State Dept Stays Quiet on Tar Sands Communication with Oil Lobbyist, Former Clinton Aide
Questions are looming over why the State Department won't release its correspondence with Paul Elliott, a former campaign staffer for Hillary Clinton and current oil lobbyist who is seeking Clinton's approval for the Keystone XL tar sands oil pipeline that would connect Canada with refineries in Texas, and run through six states in between.Friends of the Earth, Corporate Ethics International, and the Center for International
Environmental Law filed an appeal today with the State Department over its rejection earlier this month of the groups' FOIA request [PDF] for communication between the agency and Elliott, a lobbyist for TransCanada (the company behind the pipeline).
Marcie Keever, legal director for Friends of the Earth, said: "we contend that the State Department is violating the Freedom of Information Act. We are hopeful that with this appeal the State Department will release communications between the oil lobbyist and Secretary Clinton and her staffers. If the agency doesn't, we will take it to court if necessary."
This is not the first source of skepticism on this issue. Last month, Wikileaks revealed the Obama administration's questionable approach to oil sands development—making it clear, TreeHugger wrote, "that both Canada and the United States are aware of the dreadful impact of the Alberta tar sands -- roundly dubbed the 'most destructive project on earth'. Yet, the public statements from both parties differ significantly from the private cables."
Friends of the Earth explains: "Groups urged Secretary Clinton to recuse herself from the Keystone XL pipeline decision following statements in October that she was 'inclined' to approve the project and would 'probably not' change her mind, even though the department has not yet completed the legally mandated review."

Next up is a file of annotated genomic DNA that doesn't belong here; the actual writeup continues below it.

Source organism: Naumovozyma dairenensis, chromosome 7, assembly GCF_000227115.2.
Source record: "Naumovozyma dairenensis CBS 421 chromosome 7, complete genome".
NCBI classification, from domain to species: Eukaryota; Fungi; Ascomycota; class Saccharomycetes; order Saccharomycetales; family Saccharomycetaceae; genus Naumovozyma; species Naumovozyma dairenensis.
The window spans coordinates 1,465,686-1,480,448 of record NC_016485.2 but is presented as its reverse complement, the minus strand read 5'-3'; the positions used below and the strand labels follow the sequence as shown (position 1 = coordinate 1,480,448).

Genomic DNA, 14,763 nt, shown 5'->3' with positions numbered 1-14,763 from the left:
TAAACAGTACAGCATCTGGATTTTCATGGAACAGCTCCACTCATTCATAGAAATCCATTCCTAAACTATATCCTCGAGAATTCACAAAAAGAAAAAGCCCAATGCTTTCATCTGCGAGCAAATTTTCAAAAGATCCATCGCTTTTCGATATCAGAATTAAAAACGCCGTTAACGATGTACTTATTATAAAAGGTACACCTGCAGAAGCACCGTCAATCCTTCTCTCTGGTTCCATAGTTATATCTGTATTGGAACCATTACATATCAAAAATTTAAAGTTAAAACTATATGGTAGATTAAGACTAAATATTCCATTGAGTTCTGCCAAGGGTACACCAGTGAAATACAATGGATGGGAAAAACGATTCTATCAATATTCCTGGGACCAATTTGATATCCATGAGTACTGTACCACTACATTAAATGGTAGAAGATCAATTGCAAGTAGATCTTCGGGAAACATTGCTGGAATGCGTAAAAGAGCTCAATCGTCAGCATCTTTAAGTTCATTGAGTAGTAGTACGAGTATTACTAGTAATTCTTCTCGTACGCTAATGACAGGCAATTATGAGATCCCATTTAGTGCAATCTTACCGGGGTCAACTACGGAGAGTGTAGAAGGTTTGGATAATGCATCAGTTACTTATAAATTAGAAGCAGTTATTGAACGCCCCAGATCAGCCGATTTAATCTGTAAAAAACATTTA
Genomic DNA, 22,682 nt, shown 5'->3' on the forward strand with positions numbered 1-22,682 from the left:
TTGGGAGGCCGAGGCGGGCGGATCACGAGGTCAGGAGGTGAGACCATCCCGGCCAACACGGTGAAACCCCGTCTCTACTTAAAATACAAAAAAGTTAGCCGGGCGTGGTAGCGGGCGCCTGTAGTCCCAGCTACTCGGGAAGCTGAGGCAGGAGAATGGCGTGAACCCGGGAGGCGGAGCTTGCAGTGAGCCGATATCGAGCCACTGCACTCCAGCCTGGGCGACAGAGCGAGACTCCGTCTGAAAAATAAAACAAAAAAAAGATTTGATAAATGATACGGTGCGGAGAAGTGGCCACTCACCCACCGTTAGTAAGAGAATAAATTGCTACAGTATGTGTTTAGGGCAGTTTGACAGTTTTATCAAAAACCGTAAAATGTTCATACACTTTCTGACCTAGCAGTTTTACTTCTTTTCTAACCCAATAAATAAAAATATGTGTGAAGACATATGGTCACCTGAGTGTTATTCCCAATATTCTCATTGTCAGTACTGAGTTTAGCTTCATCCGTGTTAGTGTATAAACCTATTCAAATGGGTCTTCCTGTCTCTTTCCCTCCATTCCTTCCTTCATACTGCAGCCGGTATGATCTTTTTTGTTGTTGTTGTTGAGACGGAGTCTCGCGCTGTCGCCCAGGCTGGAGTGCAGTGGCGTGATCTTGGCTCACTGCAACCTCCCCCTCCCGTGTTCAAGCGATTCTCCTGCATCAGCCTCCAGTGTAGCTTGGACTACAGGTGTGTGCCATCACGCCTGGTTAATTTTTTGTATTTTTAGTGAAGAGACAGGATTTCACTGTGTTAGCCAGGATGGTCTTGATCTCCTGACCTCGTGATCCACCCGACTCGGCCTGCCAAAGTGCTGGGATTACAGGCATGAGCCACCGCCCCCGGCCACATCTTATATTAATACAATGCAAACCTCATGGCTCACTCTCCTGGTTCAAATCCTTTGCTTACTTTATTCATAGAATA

And a little more context for how the pipeline project is being implemented:
Related recent developments have exposed the extent of TransCanada's manipulation of landowners along the pipeline's proposed route. In South Dakota, TransCanada has filed more than a dozen lawsuits to condemn land along the pipeline's proposed route, even though the company has not received the federal permit required for construction. In Oklahoma, a farm family is suing TransCanada to defend its property, claiming that the company's attempt to use eminent domain is unlawful.
Damon Moglen of Friends of the Earth said: "In this year's State of the Union address, the president said that, 'Because you deserve to know when your elected officials are meeting with lobbyists, I ask Congress to do what the White House has already done: put that information online.' It would seem that Secretary Clinton and the State Department did not get the memo."
More on Clinton and tar sands
Wikileaks Reveals Hushed Concern Over Tar Sands Oil in US State Dept.
Canadian Official Threatens Obama and Clinton With Cutting Off Tar Sands Oil
Young Climate Activists Call On Clinton to Stop Tar Sands Pipeline